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Wednesday, August 7, 2013

What can we learn from 19th century canals?

Here's one reason I find the Erie Canal interesting: the 19th century history of canal building contains elements that can unsettle both the left and right of the current day. On one hand, the private sector conspicuously failed to connect the Great Lakes to the Hudson River. On the other hand, the federal government declined to do it, so it was a state project. On a third hand, New York State built most of the Erie Canal by hiring private contractors to do the building. On one hand, this state project was a huge success. On the other hand, other states that imitated it encountered a great deal of failure.

It's a complex history that doesn't lend itself to easy slogans about government or the free market. Still, people try to employ it for their political ends. Here's a piece in the WSJ by Larry Schweikart and Burton Folsom on "Obama's False History of Public Investment." The piece has this subhead: "Entrepreneurs built our roads, rails and canals far better than government did." Then when you read the article, it contains a very brief overview of canal history:
America's 19th-century canal-building mania is now largely forgotten, but it is the granddaddy of misguided infrastructure-spending tales. Steamboats, first perfected by Robert Fulton in 1807, chugged along on all major rivers before states began using funds to build canals and harbors. Congress tried to get the federal government involved by passing a massive canal and road-building bill in 1817, but President James Madison vetoed it. New York responded by building the Erie Canal—a relatively rare success story. Most state-supported canals lost money, and Pennsylvania in 1857 and Ohio in 1861 finally sold their canal systems to private owners.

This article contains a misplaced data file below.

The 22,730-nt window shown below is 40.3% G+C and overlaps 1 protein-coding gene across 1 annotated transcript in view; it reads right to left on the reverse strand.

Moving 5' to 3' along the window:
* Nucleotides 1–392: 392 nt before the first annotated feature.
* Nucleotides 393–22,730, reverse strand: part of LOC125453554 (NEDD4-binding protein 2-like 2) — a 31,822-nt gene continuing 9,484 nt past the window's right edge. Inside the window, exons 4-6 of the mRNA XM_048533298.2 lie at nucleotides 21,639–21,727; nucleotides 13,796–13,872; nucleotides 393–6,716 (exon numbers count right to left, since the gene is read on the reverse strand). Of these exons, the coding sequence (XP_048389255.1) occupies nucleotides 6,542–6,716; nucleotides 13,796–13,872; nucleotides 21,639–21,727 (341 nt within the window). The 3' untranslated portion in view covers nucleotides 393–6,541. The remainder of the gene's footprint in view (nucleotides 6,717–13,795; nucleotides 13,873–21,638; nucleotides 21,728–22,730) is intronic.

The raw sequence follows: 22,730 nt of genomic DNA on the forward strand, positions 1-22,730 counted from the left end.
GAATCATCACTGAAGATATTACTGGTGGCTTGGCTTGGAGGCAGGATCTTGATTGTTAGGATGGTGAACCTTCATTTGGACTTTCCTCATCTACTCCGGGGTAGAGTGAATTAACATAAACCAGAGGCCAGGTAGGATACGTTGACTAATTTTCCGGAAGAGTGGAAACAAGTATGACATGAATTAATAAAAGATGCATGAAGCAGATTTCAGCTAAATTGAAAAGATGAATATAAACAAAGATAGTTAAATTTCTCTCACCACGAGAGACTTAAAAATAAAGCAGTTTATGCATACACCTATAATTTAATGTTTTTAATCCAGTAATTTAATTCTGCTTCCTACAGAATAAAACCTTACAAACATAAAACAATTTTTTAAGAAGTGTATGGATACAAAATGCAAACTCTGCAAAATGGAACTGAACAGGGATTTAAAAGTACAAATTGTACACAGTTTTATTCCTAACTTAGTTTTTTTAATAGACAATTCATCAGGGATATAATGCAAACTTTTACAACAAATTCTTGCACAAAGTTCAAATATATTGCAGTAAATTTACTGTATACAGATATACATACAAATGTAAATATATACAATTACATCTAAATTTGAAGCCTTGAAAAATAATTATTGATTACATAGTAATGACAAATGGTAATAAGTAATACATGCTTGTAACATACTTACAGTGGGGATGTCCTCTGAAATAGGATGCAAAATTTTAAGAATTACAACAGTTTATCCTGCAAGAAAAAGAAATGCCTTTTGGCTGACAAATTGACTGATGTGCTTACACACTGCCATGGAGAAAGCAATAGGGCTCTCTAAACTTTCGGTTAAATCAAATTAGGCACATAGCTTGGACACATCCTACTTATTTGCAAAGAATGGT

In Ohio, when the canals were privatized, one newspaper editor wrote: "Everyone who observes must have learned that private enterprise will execute a work with profit, when a government would sink dollars by the thousand." 
Me: The above is accurate as far as it goes, but it doesn't amount to "Entrepreneurs built our ... canals far better than government did." Canal building was mostly done by government, for better and worse. The financial troubles faced by many canals other than Erie, manifested in the Panic of 1837, spurred a turning away from government infrastructure for the rest of the 19th century, such that the railroads were built by the private sector (although government helped in various ways to make this happen). In the 20th century, the pendulum swung back toward government infrastructure projects, albeit with plenty of wobbling back and forth over the decades. It's also worth pointing out that what worked well in, say, 1825 may or may not be the best model for what should be done in 2013.

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